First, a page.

Metro in Transition

12_2_09_metro_sign.jpgPhoto: Answers.com

It began a few months ago when rumors reached my ears that the word
circulating among Metro employees at the bus yards was that the Sectors
were about to be dissolved.

I took it all with a grain of
salt initially. Like any large organization Metro is often rife with
rumors that turn out to be baseless or garbled versions of what is
actually happening. But I didn’t dismiss the possibility out of hand.
Art Leahy has been Chief Executive Office at Metro for about half a
year now, enough time for him to get up to speed and start deciding
what changes he wants to make at the agency. Every new Metro CEO brings
to the job their own distinctive management style and usually after a
few months start a process of reshaping Metro’s administrative
structure in line with their perceptions of what needs doing and the
best way to achieve same. So I started to keep a eye out for any signs
of major changes in the status of the sectors.

Then October
23rd in remarks at the annual Sector Governance Council Meet &
Confer
, Leahy announced that service development managers (who direct
bus scheduling and planning efforts) were to be brought back downtown
to Metro Headquarters as an integrated unit to allow the coordination
of service across sector boundaries.

Leahy
in private comments to Governance Council members said subsequently
this wasn’t a precursor to the elimination of the sectors, something he
said he opposed.

Then with no fanfare the Gateway Sector’s
general manager. Alex Clifford, was shifted to a new role as
Metro’s point person on the statewide bullet train network effort.
South Bay’s general manager Dana Coffey doubled overseeing her sector
and Gateway, supposedly until a replacement was found for Clifford. In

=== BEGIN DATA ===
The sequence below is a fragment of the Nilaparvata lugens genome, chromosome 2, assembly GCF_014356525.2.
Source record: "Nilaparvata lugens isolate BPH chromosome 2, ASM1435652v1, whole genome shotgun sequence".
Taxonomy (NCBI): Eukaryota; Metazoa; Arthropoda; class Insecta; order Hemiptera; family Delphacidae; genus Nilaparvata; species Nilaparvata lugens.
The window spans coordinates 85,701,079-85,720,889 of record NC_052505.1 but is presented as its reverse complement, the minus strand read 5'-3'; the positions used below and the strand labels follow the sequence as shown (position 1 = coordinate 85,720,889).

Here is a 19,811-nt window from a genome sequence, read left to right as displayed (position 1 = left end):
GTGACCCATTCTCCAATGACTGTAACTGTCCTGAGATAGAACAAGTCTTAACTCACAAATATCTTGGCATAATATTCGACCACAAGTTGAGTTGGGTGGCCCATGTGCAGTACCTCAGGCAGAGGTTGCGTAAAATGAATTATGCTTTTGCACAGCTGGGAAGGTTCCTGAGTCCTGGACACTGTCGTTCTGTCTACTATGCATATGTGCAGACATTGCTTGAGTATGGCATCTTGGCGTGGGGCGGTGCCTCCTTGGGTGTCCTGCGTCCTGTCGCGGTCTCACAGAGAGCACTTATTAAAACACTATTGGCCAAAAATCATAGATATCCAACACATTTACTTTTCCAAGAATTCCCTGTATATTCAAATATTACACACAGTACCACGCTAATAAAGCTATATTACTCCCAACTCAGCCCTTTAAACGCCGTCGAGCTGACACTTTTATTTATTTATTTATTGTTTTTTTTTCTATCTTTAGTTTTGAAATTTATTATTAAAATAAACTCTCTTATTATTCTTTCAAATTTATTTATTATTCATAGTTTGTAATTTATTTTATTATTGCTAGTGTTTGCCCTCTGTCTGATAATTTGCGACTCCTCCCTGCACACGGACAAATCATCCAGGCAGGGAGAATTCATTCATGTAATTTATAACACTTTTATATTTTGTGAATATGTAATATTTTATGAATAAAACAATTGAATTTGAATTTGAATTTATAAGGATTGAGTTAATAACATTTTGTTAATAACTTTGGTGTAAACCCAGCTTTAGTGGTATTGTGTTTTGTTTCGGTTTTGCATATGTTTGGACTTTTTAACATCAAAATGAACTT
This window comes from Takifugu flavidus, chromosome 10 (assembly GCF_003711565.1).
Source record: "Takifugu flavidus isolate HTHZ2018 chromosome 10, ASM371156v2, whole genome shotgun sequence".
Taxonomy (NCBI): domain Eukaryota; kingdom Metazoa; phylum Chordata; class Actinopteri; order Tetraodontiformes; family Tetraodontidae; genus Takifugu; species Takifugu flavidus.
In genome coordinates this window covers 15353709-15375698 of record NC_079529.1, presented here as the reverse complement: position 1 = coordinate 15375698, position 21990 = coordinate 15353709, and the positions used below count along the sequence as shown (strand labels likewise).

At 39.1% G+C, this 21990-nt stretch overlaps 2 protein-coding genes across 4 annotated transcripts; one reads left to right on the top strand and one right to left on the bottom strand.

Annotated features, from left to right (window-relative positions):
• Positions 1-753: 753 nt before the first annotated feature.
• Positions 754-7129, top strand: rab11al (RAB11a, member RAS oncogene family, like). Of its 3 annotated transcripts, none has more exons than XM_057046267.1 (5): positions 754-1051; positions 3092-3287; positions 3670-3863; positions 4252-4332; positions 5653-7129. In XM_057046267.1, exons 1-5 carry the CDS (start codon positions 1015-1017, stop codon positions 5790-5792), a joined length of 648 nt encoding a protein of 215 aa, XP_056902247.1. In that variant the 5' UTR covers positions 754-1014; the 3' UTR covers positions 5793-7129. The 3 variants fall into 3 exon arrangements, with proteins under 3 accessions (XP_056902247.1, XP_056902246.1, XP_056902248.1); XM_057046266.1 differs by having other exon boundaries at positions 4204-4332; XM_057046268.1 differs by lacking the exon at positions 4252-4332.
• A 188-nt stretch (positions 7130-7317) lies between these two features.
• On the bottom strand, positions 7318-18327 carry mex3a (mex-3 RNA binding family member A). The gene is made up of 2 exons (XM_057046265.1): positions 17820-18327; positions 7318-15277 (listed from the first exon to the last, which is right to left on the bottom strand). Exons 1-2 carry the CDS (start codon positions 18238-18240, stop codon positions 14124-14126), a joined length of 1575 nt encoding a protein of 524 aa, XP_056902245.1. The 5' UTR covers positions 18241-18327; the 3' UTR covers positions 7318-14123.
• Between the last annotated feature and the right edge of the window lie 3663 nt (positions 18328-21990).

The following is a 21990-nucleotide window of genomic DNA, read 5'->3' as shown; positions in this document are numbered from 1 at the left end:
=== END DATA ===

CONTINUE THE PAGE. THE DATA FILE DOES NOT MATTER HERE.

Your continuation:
the midst of this Metro decided to not renew the lease for the offices
of the South Bay sector (the only one that wasn’t using Metro property
for its offices) and was moved into the Metro headquarters building,
joining the Westside/Central Sector staff who have always been located
there. And recently Gateway Cities staff also were moved to the
Headquarters building.

This slow drip drip drip of sector
changes became a torrent at the November 19th Metro Board Operations
Committee meeting. Leahy stated his intention to recentralize
transportation, maintenance, service development and administrative
functions as outlined in the staff report for agenda item #48 (entitled
"operational efficiencies")
.

While
the report doesn’t make it explicit, Leahy in verbal comments stated
the position of Sector General Manager will be eliminated in favor of
having Executive Officers dedicated by function and reporting to the
Chief Operations Officer. Governance Councils will still function and
even have a more direct role regarding certain operational aspects,
like stops and zones. The two Council members attending the Committee
meeting, Kymberleigh Richards of the San Fernando Valley and Jerard
Wright of the Westside/Central, availed themselves of the opportunity
in public comments to ask pointedly how this arrangement would actually
work. Leahy offered some vague assurances but the impression left was
the overall plan was in flux and a work in progress. And one has to say
with the scant remnants that are being carried over like the Councils
essentially the Sectors are being eliminated. The rumor was essentially
correct.

Where does this leave the 4 existing Sector General
Managers? San Fernando Valley’s Richard Hunt has played an ongoing role
in bus procurement besides his sector duties as exemplified by the
recent presentation he made on his visit to Hungary to inspect the